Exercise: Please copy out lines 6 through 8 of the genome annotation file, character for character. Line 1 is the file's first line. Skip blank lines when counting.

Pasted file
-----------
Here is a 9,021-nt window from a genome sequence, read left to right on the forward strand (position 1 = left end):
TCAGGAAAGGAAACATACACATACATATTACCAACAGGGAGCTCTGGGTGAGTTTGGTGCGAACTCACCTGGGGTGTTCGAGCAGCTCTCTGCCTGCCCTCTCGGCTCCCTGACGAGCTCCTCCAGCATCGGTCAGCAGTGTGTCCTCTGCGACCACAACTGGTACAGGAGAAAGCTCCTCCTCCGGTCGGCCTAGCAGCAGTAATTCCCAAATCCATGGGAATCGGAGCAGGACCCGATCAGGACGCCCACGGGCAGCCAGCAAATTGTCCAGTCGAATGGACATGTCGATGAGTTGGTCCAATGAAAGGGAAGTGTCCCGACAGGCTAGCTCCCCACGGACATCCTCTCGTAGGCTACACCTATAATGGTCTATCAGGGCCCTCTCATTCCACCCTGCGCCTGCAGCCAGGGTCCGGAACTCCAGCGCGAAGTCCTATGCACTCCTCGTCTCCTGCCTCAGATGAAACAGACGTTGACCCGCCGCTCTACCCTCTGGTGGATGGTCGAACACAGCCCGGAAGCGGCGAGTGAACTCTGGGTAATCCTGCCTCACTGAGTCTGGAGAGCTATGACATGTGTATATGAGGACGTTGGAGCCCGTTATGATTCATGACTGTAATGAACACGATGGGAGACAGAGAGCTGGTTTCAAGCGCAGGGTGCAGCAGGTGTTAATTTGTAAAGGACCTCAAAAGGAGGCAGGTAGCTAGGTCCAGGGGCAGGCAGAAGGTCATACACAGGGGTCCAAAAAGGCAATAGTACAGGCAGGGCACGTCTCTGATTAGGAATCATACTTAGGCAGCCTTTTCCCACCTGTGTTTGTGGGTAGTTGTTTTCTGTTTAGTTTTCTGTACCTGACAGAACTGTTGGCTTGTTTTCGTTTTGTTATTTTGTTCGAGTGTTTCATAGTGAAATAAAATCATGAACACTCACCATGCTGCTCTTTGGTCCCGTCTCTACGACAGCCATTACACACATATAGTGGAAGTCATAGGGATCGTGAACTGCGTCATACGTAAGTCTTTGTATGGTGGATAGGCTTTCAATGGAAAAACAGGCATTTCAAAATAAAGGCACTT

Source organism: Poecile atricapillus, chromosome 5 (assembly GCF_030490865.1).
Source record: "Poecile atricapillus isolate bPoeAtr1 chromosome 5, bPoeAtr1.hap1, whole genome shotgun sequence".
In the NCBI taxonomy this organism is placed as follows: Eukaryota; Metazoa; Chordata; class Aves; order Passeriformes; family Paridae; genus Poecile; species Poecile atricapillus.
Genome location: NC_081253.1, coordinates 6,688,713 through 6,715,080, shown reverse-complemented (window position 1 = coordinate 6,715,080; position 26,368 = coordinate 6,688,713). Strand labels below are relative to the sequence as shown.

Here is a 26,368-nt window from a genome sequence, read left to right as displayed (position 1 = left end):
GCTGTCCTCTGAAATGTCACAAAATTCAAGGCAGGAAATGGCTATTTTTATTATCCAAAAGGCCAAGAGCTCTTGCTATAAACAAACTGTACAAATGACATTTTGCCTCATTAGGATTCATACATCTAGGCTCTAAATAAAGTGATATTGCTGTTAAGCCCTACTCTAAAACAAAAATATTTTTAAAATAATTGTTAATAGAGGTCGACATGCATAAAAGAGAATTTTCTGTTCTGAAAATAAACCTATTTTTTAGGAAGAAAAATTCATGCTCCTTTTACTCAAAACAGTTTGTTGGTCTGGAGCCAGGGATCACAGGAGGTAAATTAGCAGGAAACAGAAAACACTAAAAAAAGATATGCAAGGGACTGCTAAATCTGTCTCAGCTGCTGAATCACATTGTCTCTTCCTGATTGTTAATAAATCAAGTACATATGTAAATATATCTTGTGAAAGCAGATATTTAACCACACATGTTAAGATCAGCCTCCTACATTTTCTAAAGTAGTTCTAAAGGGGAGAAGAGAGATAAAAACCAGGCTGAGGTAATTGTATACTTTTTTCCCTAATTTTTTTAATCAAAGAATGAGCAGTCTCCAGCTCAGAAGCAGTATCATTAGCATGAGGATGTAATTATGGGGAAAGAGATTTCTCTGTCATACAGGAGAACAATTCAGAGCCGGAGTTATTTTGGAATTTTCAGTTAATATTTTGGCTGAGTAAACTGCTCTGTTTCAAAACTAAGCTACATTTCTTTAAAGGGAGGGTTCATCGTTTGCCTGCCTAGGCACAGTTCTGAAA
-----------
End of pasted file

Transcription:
Genome location: NC_081253.1, coordinates 6,688,713 through 6,715,080, shown reverse-complemented (window position 1 = coordinate 6,715,080; position 26,368 = coordinate 6,688,713). Strand labels below are relative to the sequence as shown.

Here is a 26,368-nt window from a genome sequence, read left to right as displayed (position 1 = left end):
GCTGTCCTCTGAAATGTCACAAAATTCAAGGCAGGAAATGGCTATTTTTATTATCCAAAAGGCCAAGAGCTCTTGCTATAAACAAACTGTACAAATGACATTTTGCCTCATTAGGATTCATACATCTAGGCTCTAAATAAAGTGATATTGCTGTTAAGCCCTACTCTAAAACAAAAATATTTTTAAAATAATTGTTAATAGAGGTCGACATGCATAAAAGAGAATTTTCTGTTCTGAAAATAAACCTATTTTTTAGGAAGAAAAATTCATGCTCCTTTTACTCAAAACAGTTTGTTGGTCTGGAGCCAGGGATCACAGGAGGTAAATTAGCAGGAAACAGAAAACACTAAAAAAAGATATGCAAGGGACTGCTAAATCTGTCTCAGCTGCTGAATCACATTGTCTCTTCCTGATTGTTAATAAATCAAGTACATATGTAAATATATCTTGTGAAAGCAGATATTTAACCACACATGTTAAGATCAGCCTCCTACATTTTCTAAAGTAGTTCTAAAGGGGAGAAGAGAGATAAAAACCAGGCTGAGGTAATTGTATACTTTTTTCCCTAATTTTTTTAATCAAAGAATGAGCAGTCTCCAGCTCAGAAGCAGTATCATTAGCATGAGGATGTAATTATGGGGAAAGAGATTTCTCTGTCATACAGGAGAACAATTCAGAGCCGGAGTTATTTTGGAATTTTCAGTTAATATTTTGGCTGAGTAAACTGCTCTGTTTCAAAACTAAGCTACATTTCTTTAAAGGGAGGGTTCATCGTTTGCCTGCCTAGGCACAGTTCTGAAA